Laura Erickson's For the Birds

Friday, October 11, 2019

Some of My Experiences with Scrub Jays

I saw my lifer Florida Scrub-Jay, which was exactly #600 on my life list, with my whole family in Lake Kissimmee State Park in April 1999. There was a family of jays as well as Ericksons, and one of them even dropped down to check out our family mascot, a plush pink puppet named Piggy. 

When my godfather died the next year, he wanted his ashes scattered at the lake where he'd retired in Florida, so I spent a few days with my aunt there in February 2001. Every morning, she would join with some of her "lady friends" on a neighborhood walk to "feed the birds," and naturally invited me along. I was shocked to discover that the birds they were feeding were neighborhood Florida Scrub-Jays. I'd never photographed birds before that, but got some really good photos. Tragically, those photos disappeared on a bad hard drive, teaching me the hard way to back up my data—I only have one low-resolution photo from the set.


Over the years, most of the times when our family visited Florida, we've made trips to Lake Kissimmee State Park or to Merritt Island National Wildlife Refuge. When we first started going there, it was okay to bring peanuts to feed the jays, and my kids got an enormous kick out of that.

Joey and Florida Scrub-Jay

That is now prohibited. Oddly enough, a recent study showed that those Florida Scrub-Jays who take peanuts from people turn out to live longer than those who don't. Apparently nutrition has nothing to do with it; it's just that the birds who figure out how to exploit novel sources of food are apparently more adaptable. Now when I go to Florida, I still look at scrub jays, and I'm still charmed at how easy they are to photograph, even without peanuts.

Florida Scrub-Jay
Russ and I saw this Florida Scrub-Jay last year at Oscar Scherer State Park. The species is declining SO dangerously, but political pressures from developers and other economic interests keep it from being listed for protection under the Endangered Species Act. 

In August 2005, I had what I called at the time "Scrub Jay Sweeps Month." Russ and I started the month in Florida seeing Florida Scrub-Jays at Lake Kissimmee State Park, where it used to be easy to find them right at the park entrance. Being August, they were molting, their plumage about as ratty as scrub jays can get.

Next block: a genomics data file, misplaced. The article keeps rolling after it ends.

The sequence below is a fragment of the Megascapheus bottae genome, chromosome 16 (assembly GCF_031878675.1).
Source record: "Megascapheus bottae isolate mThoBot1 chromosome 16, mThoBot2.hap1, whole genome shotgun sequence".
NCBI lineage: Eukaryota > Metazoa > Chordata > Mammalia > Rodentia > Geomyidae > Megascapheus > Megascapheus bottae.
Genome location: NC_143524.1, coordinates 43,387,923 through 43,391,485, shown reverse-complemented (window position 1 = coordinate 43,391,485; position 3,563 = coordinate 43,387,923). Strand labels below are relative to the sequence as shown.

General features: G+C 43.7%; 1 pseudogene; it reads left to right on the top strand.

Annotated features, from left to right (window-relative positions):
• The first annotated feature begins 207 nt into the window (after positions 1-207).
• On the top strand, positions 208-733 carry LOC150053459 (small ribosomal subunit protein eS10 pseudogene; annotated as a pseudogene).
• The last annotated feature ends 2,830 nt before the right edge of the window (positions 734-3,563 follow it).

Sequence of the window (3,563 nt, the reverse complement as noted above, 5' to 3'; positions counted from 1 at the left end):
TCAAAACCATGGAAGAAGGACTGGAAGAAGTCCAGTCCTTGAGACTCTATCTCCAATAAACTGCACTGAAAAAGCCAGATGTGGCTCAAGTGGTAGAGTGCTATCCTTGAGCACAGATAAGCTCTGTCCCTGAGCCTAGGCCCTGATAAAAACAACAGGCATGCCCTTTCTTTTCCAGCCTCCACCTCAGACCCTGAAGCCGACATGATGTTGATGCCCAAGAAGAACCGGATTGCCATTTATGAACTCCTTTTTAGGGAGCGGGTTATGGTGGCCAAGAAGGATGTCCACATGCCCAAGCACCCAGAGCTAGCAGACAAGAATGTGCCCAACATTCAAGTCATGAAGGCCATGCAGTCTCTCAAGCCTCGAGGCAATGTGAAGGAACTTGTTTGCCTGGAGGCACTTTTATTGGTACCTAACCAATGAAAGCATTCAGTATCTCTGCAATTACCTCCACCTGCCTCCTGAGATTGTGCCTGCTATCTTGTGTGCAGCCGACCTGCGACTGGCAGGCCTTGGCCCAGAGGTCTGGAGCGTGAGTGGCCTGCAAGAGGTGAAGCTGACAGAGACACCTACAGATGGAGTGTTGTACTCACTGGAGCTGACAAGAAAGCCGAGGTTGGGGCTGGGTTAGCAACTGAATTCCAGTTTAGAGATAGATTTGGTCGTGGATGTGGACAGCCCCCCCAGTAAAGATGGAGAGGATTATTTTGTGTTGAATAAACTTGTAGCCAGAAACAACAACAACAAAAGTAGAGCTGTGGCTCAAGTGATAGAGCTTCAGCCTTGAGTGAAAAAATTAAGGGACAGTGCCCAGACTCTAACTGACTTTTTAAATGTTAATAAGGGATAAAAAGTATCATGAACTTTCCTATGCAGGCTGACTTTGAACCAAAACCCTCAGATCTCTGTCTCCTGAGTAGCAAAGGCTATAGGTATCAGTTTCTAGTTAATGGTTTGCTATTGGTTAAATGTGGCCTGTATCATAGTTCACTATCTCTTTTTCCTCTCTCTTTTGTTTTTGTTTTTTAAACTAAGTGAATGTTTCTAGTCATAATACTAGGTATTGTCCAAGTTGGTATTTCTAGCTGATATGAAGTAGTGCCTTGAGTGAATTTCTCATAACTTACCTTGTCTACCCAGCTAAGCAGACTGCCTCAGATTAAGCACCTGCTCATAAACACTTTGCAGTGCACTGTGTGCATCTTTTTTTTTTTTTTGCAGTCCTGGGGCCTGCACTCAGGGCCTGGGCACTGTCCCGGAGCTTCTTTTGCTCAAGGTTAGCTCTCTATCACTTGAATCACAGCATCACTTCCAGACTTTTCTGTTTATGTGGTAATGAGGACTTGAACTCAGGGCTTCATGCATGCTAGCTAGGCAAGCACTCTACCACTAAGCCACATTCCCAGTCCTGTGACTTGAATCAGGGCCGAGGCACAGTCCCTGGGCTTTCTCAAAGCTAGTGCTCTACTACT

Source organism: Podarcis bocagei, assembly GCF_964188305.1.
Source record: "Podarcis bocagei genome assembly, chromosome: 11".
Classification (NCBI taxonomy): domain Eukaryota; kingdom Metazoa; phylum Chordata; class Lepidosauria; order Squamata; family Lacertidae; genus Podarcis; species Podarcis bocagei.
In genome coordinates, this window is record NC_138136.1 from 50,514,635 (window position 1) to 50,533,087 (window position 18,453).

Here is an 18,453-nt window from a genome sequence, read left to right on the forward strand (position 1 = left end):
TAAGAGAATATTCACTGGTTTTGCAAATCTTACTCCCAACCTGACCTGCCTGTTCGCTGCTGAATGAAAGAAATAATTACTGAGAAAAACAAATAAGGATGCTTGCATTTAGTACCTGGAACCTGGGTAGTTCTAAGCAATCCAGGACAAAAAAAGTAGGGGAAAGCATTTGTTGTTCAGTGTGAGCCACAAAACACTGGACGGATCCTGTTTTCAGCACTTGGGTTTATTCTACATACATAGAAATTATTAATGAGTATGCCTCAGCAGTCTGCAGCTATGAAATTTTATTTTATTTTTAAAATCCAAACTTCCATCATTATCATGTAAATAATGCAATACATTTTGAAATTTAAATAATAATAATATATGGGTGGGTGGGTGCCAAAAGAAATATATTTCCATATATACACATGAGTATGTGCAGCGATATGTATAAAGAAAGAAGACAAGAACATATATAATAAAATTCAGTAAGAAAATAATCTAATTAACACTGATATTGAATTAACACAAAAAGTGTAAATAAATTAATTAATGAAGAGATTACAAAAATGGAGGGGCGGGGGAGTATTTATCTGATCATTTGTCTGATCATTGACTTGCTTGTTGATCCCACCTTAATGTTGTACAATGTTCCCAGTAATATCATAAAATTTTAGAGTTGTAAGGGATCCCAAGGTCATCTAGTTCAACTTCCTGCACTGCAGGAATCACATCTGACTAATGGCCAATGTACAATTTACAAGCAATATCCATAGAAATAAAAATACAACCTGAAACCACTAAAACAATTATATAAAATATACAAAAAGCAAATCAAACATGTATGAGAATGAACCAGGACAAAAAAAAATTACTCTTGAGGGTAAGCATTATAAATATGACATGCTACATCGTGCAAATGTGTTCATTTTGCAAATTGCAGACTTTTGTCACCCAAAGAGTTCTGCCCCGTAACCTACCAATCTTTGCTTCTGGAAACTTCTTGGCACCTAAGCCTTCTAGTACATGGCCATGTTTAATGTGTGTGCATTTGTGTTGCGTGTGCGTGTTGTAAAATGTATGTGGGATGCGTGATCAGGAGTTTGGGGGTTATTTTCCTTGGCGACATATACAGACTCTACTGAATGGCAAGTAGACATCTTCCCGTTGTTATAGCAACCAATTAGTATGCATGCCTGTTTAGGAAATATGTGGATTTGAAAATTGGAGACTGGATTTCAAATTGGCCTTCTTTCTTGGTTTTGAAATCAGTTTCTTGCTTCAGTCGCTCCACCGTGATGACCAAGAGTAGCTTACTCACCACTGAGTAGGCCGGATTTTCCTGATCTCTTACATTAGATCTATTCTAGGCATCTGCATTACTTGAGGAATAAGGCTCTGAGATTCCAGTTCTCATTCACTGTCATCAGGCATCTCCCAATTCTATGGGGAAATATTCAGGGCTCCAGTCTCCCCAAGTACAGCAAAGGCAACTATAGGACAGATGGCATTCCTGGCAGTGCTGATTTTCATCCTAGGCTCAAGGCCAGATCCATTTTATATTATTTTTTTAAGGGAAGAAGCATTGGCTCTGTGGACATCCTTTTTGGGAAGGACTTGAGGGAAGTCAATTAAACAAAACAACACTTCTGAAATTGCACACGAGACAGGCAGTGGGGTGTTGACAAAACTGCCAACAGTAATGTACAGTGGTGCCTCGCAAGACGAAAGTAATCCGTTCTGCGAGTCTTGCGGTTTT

Then I attended an American Ornithologists’ Union meeting at the University of California, Santa Barbara, where I saw two Western Scrub-Jays on campus, though the birds I saw did not approve of paparazzi and the one who did let me get a photo kept his or her back to me.


After the meeting, there was a post-convention overnight field trip to Santa Cruz Island to see the Island Scrub-Jay. We were staying in the cabins where the biologists who study scrub-jays stay. The birds there are easy to band and observe near the scientists' stations because they're accustomed to coming to the researchers for peanuts. That made them easy for me to photograph, even if my equipment wasn't the best.

Island Scrub-Jay

Island Scrub-Jay


Nowadays just three scrub jays wouldn’t cut it—I’d have to also head to somewhere in the West outside of coastal California to get the Woodhouse’s Scrub-Jay to see them all.

But I did get to spend time with Woodhouse's Scrub-Jays when I spent my 60th birthday, on 11/11/11, at the Grand Canyon. My goal was actually to see California Condors, but the jays made a most pleasant diversion.

Western Scrub-Jay

Western Scrub-Jay


Other than the 2005 AOU meeting, I’ve only made it to Santa Cruz Island one other time, during my Big Year in 2013, the only year I’ve seen all four species of scrub jays.

Florida Scrub-Jay
Florida Scrub-Jay, Lake Kissimmee State Park, January 2013
Island Scrub-Jay
Island Scrub-Jay, Santa Cruz Island, December 2013
Western Scrub-Jay
Western (California) Scrub-Jay, Highway 101 Rest Stop, December 2013
Woodhouse's Scrub-Jay
Woodhouse's Scrub-Jay, Cave Creek Canyon, AZ, November 2013


Scrub jays of all types and species are splendid birds. The Florida species is unique in how young males stay with their parents a year or more, helping them raise new batches of young. A long-term study of them at Archbold Biological Station is unmatched in how much researchers have been able to tease out about this fascinating bird. When researchers started doing DNA studies and learning how much "extra-pair paternity" was happening in almost every species, with mother birds mating with more than one male so a single brood of young had more than one father among them, they wanted to learn how much this happens in Florida Scrub-Jays. Because there are so many feather and blood samples of birds of known parentage over generations, it would be easy to tease out how often this occurs, except that of every individual traced, not a single one has ever been the product of any pairing except the mother and father raising it. If you want to use a bird picture on a wedding or anniversary card depicting a species that is faithful for a lifetime, the Florida Scrub-Jay is an excellent choice. Other scrub jays don't have that kind of multi-generational helpers-at-the-nest thing going on, but all of them are noted for a variety of cool behaviors. Watching them wherever I happen to find them, whichever plumage type and species they happen to belong in, makes me endlessly happy.

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